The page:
With typical American hubris, US President Barack Obama came to Europe this week – yet again – with the rhetoric and demeanour of a knight in shining armour. The self-proclaimed «indispensable nation» was again indulging its own sense of vanity and delusion, telling others how lucky they are to have American protection.
With the dramatic backdrop of an American F-16 fighter jet, Obama said: «I’m starting the visit here because our commitment to Poland’s security, as well as the security of our allies in central and eastern Europe, is a cornerstone of our own security, and it is sacrosanct»…
What’s alarming is that the exceptionally arrogant US is no longer scaremongering in vague terms, but rather is pointing the finger directly at Russia as the imminent threat to European security. In a speech at the end of last month at the US West Point military academy, Obama even went as far as saying: «Russia’s aggression towards former Soviet states unnerves capitals in Europe».
This week, in Warsaw, the American president accentuated the hypocrisy and hysteria by declaring: «The days of empire and spheres of influence are over. Bigger nations must not be allowed to bully the small, or impose their will at the barrel of a gun, or with masked men taking over buildings».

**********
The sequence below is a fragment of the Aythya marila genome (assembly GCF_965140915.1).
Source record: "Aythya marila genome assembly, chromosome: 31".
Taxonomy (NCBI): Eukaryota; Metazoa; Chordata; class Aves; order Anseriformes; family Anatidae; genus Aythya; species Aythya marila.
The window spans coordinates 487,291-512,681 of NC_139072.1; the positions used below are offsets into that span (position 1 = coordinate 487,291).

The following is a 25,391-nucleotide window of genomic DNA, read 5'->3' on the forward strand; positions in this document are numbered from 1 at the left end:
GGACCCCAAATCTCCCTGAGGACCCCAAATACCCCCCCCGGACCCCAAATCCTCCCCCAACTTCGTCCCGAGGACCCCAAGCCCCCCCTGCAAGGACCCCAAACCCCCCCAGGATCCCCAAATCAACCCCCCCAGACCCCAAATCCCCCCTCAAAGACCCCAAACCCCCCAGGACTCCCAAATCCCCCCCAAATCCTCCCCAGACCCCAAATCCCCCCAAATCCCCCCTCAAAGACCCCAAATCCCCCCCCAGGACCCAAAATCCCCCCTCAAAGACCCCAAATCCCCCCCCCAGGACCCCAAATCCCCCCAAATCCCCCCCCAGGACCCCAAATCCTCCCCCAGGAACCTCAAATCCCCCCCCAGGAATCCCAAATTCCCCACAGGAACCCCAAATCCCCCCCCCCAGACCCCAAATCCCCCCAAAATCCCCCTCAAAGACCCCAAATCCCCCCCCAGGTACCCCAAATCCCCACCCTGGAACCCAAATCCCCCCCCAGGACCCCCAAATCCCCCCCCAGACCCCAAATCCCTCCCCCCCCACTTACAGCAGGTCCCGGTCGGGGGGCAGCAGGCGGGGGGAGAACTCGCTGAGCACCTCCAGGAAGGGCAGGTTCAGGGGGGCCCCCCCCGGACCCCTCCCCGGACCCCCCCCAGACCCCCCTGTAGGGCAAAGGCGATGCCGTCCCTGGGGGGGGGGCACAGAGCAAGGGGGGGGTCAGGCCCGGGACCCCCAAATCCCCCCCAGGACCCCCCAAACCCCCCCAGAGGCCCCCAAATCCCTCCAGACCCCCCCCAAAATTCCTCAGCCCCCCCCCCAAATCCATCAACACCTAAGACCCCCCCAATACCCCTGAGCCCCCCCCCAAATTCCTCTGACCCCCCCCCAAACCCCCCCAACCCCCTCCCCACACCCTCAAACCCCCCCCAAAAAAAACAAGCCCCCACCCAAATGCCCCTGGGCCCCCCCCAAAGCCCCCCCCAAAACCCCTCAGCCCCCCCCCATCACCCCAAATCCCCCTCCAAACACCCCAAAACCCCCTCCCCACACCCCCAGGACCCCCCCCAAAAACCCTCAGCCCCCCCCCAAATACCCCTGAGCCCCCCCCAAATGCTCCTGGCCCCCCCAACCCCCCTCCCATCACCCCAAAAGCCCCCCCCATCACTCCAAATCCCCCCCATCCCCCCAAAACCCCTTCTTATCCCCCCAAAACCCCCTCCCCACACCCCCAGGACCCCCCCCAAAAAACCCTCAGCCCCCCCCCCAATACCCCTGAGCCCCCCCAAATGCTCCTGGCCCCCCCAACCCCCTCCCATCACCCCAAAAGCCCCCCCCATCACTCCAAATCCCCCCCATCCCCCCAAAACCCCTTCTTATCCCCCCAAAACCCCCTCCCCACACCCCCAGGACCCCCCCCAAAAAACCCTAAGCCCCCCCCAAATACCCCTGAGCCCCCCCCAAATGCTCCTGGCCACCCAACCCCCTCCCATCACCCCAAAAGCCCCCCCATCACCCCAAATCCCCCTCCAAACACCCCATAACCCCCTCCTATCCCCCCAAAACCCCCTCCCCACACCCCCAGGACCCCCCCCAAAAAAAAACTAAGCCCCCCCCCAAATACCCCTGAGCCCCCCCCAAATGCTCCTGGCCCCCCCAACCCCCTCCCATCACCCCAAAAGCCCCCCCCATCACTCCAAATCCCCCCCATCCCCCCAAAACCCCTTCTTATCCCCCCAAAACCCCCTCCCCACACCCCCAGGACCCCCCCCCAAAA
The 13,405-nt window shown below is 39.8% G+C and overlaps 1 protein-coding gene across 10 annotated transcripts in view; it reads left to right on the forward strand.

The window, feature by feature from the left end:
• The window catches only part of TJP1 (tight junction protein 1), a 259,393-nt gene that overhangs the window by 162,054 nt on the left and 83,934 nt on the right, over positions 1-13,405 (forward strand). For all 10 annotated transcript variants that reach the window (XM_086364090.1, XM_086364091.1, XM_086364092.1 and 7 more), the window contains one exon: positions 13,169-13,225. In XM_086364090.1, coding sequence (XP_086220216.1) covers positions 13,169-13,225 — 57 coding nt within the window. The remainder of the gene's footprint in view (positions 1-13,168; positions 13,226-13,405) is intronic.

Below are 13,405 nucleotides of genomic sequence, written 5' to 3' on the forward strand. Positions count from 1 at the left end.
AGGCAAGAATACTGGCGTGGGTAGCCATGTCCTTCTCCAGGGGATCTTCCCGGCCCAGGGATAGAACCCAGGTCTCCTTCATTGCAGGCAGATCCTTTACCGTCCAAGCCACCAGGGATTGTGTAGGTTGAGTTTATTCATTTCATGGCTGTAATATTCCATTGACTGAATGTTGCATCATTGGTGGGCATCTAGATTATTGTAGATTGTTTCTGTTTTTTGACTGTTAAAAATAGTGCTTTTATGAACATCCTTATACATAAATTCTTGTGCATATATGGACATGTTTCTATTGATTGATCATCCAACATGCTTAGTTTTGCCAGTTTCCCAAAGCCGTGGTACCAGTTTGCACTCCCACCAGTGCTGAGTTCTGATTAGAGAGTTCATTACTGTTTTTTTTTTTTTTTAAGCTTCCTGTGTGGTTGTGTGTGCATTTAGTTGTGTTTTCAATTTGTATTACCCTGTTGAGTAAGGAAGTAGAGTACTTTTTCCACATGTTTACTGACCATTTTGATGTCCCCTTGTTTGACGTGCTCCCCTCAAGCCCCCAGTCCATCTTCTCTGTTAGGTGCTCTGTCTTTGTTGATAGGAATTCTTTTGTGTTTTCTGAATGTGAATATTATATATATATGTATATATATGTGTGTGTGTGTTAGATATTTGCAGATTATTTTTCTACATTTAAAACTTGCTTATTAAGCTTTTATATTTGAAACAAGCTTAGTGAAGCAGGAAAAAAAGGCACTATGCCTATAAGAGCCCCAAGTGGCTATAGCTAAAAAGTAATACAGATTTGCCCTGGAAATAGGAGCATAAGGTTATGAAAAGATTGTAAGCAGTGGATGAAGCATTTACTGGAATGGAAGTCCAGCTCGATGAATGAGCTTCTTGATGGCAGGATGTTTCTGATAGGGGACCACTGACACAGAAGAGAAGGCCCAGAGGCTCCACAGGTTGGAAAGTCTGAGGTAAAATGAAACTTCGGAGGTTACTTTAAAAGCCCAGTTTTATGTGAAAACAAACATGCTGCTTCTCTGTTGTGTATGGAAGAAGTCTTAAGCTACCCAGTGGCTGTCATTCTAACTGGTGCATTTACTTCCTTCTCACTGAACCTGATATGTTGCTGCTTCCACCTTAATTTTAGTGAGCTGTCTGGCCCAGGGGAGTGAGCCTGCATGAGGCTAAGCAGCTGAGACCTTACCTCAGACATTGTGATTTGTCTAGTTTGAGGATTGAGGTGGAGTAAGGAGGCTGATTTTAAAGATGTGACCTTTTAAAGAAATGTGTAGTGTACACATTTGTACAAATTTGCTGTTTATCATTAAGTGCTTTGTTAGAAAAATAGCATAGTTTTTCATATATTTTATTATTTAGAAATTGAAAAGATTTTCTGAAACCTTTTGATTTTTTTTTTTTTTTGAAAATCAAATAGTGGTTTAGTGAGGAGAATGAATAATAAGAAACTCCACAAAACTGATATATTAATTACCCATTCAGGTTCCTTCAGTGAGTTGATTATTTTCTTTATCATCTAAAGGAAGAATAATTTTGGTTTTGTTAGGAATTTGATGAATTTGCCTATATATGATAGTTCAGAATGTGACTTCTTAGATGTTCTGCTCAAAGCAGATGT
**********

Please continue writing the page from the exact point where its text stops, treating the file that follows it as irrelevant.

Obama mustn’t appreciate irony, as his sanctimonious rhetoric glided effortlessly over the victims of American bullying: former Yugoslavia, Iraq, Afghanistan, Libya, Syria, Somalia, Pakistan, Yemen, to name just a few countries, destroyed in recent years at the barrel of American guns, warships, warplanes and drones.
Russian President Vladimir Putin hit back at the outrageous conceit of Obama’s lecturing, alluding to the rampant American military presence across the globe and unlawful interference in countless foreign states, while Washington has the audacity to accuse Russia of aggression in Ukraine and elsewhere in Europe without a shred of evidence to support its brazen assertions.
Meanwhile, Russia’s Foreign Minister Sergei Lavrov also commented this week on how US-led «anti-Russian propaganda» has reached «proportions that have nothing to do with common sense or decency».